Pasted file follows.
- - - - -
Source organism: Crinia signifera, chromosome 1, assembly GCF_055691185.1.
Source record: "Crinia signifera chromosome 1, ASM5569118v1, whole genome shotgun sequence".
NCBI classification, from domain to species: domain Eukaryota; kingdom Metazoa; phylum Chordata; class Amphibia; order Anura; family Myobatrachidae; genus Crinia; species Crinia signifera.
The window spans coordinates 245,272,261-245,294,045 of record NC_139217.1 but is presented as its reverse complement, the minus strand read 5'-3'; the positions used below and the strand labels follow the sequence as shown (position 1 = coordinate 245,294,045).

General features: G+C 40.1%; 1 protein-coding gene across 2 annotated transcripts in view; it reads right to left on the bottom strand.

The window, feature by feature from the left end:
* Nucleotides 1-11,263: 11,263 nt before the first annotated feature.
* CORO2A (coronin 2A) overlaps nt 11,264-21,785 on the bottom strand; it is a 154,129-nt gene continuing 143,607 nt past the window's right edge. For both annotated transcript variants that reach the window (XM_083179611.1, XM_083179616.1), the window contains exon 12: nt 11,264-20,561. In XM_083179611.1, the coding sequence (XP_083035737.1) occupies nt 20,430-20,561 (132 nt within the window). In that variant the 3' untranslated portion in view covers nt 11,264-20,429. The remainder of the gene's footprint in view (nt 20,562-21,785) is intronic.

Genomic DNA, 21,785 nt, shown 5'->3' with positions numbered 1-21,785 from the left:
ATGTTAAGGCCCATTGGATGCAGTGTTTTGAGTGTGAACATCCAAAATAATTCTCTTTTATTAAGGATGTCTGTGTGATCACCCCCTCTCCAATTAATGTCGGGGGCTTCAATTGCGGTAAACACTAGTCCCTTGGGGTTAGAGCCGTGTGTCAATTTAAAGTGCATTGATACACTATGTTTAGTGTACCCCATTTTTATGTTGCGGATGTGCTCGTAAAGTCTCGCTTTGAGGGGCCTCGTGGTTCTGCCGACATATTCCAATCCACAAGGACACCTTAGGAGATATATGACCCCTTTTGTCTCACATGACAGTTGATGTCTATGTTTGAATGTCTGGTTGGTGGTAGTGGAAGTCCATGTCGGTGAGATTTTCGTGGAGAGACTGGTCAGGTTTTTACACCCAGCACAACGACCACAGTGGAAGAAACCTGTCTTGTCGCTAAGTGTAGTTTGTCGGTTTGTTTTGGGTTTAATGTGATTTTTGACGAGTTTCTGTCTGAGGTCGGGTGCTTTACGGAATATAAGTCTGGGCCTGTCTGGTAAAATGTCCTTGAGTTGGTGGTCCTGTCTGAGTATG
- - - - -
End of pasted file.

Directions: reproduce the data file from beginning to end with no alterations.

Source organism: Crinia signifera, chromosome 1, assembly GCF_055691185.1.
Source record: "Crinia signifera chromosome 1, ASM5569118v1, whole genome shotgun sequence".
NCBI classification, from domain to species: domain Eukaryota; kingdom Metazoa; phylum Chordata; class Amphibia; order Anura; family Myobatrachidae; genus Crinia; species Crinia signifera.
The window spans coordinates 245,272,261-245,294,045 of record NC_139217.1 but is presented as its reverse complement, the minus strand read 5'-3'; the positions used below and the strand labels follow the sequence as shown (position 1 = coordinate 245,294,045).

General features: G+C 40.1%; 1 protein-coding gene across 2 annotated transcripts in view; it reads right to left on the bottom strand.

The window, feature by feature from the left end:
* Nucleotides 1-11,263: 11,263 nt before the first annotated feature.
* CORO2A (coronin 2A) overlaps nt 11,264-21,785 on the bottom strand; it is a 154,129-nt gene continuing 143,607 nt past the window's right edge. For both annotated transcript variants that reach the window (XM_083179611.1, XM_083179616.1), the window contains exon 12: nt 11,264-20,561. In XM_083179611.1, the coding sequence (XP_083035737.1) occupies nt 20,430-20,561 (132 nt within the window). In that variant the 3' untranslated portion in view covers nt 11,264-20,429. The remainder of the gene's footprint in view (nt 20,562-21,785) is intronic.

Genomic DNA, 21,785 nt, shown 5'->3' with positions numbered 1-21,785 from the left:
ATGTTAAGGCCCATTGGATGCAGTGTTTTGAGTGTGAACATCCAAAATAATTCTCTTTTATTAAGGATGTCTGTGTGATCACCCCCTCTCCAATTAATGTCGGGGGCTTCAATTGCGGTAAACACTAGTCCCTTGGGGTTAGAGCCGTGTGTCAATTTAAAGTGCATTGATACACTATGTTTAGTGTACCCCATTTTTATGTTGCGGATGTGCTCGTAAAGTCTCGCTTTGAGGGGCCTCGTGGTTCTGCCGACATATTCCAATCCACAAGGACACCTTAGGAGATATATGACCCCTTTTGTCTCACATGACAGTTGATGTCTATGTTTGAATGTCTGGTTGGTGGTAGTGGAAGTCCATGTCGGTGAGATTTTCGTGGAGAGACTGGTCAGGTTTTTACACCCAGCACAACGACCACAGTGGAAGAAACCTGTCTTGTCGCTAAGTGTAGTTTGTCGGTTTGTTTTGGGTTTAATGTGATTTTTGACGAGTTTCTGTCTGAGGTCGGGTGCTTTACGGAATATAAGTCTGGGCCTGTCTGGTAAAATGTCCTTGAGTTGGTGGTCCTGTCTGAGTATG